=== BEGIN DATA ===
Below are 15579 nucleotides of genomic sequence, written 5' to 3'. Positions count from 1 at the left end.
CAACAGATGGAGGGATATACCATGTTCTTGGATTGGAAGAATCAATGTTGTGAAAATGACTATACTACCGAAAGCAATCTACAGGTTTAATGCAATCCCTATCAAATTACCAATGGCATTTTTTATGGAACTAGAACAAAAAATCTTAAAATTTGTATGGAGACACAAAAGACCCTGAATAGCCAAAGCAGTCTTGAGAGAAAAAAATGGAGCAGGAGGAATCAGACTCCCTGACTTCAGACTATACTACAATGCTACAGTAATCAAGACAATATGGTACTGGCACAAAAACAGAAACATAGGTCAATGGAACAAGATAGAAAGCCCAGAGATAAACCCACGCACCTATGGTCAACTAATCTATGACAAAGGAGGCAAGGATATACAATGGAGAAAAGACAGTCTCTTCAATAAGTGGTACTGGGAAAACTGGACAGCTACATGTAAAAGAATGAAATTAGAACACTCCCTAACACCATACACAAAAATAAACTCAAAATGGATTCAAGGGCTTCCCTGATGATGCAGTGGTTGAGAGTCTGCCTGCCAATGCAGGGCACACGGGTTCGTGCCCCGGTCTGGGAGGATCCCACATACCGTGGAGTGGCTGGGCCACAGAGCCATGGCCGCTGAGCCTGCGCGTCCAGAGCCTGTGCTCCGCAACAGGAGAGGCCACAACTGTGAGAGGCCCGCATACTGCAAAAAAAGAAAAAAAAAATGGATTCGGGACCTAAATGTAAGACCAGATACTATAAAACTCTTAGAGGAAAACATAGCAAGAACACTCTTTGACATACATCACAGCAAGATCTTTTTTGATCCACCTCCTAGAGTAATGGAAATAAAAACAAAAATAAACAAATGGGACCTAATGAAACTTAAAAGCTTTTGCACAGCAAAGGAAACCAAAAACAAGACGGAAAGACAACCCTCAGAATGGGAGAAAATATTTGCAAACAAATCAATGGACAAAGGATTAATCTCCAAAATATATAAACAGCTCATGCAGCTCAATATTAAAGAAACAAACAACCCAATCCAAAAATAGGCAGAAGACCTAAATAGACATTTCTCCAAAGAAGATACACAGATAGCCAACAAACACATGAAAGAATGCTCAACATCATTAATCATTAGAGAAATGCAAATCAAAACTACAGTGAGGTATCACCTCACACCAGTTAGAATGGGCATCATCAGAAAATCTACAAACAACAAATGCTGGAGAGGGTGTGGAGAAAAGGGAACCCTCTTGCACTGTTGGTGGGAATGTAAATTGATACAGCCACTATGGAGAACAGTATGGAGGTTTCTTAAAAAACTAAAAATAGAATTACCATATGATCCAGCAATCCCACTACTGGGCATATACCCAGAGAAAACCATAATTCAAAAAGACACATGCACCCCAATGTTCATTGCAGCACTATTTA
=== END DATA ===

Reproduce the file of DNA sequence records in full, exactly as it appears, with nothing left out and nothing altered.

Below are 15579 nucleotides of genomic sequence, written 5' to 3'. Positions count from 1 at the left end.
CAACAGATGGAGGGATATACCATGTTCTTGGATTGGAAGAATCAATGTTGTGAAAATGACTATACTACCGAAAGCAATCTACAGGTTTAATGCAATCCCTATCAAATTACCAATGGCATTTTTTATGGAACTAGAACAAAAAATCTTAAAATTTGTATGGAGACACAAAAGACCCTGAATAGCCAAAGCAGTCTTGAGAGAAAAAAATGGAGCAGGAGGAATCAGACTCCCTGACTTCAGACTATACTACAATGCTACAGTAATCAAGACAATATGGTACTGGCACAAAAACAGAAACATAGGTCAATGGAACAAGATAGAAAGCCCAGAGATAAACCCACGCACCTATGGTCAACTAATCTATGACAAAGGAGGCAAGGATATACAATGGAGAAAAGACAGTCTCTTCAATAAGTGGTACTGGGAAAACTGGACAGCTACATGTAAAAGAATGAAATTAGAACACTCCCTAACACCATACACAAAAATAAACTCAAAATGGATTCAAGGGCTTCCCTGATGATGCAGTGGTTGAGAGTCTGCCTGCCAATGCAGGGCACACGGGTTCGTGCCCCGGTCTGGGAGGATCCCACATACCGTGGAGTGGCTGGGCCACAGAGCCATGGCCGCTGAGCCTGCGCGTCCAGAGCCTGTGCTCCGCAACAGGAGAGGCCACAACTGTGAGAGGCCCGCATACTGCAAAAAAAGAAAAAAAAAATGGATTCGGGACCTAAATGTAAGACCAGATACTATAAAACTCTTAGAGGAAAACATAGCAAGAACACTCTTTGACATACATCACAGCAAGATCTTTTTTGATCCACCTCCTAGAGTAATGGAAATAAAAACAAAAATAAACAAATGGGACCTAATGAAACTTAAAAGCTTTTGCACAGCAAAGGAAACCAAAAACAAGACGGAAAGACAACCCTCAGAATGGGAGAAAATATTTGCAAACAAATCAATGGACAAAGGATTAATCTCCAAAATATATAAACAGCTCATGCAGCTCAATATTAAAGAAACAAACAACCCAATCCAAAAATAGGCAGAAGACCTAAATAGACATTTCTCCAAAGAAGATACACAGATAGCCAACAAACACATGAAAGAATGCTCAACATCATTAATCATTAGAGAAATGCAAATCAAAACTACAGTGAGGTATCACCTCACACCAGTTAGAATGGGCATCATCAGAAAATCTACAAACAACAAATGCTGGAGAGGGTGTGGAGAAAAGGGAACCCTCTTGCACTGTTGGTGGGAATGTAAATTGATACAGCCACTATGGAGAACAGTATGGAGGTTTCTTAAAAAACTAAAAATAGAATTACCATATGATCCAGCAATCCCACTACTGGGCATATACCCAGAGAAAACCATAATTCAAAAAGACACATGCACCCCAATGTTCATTGCAGCACTATTTA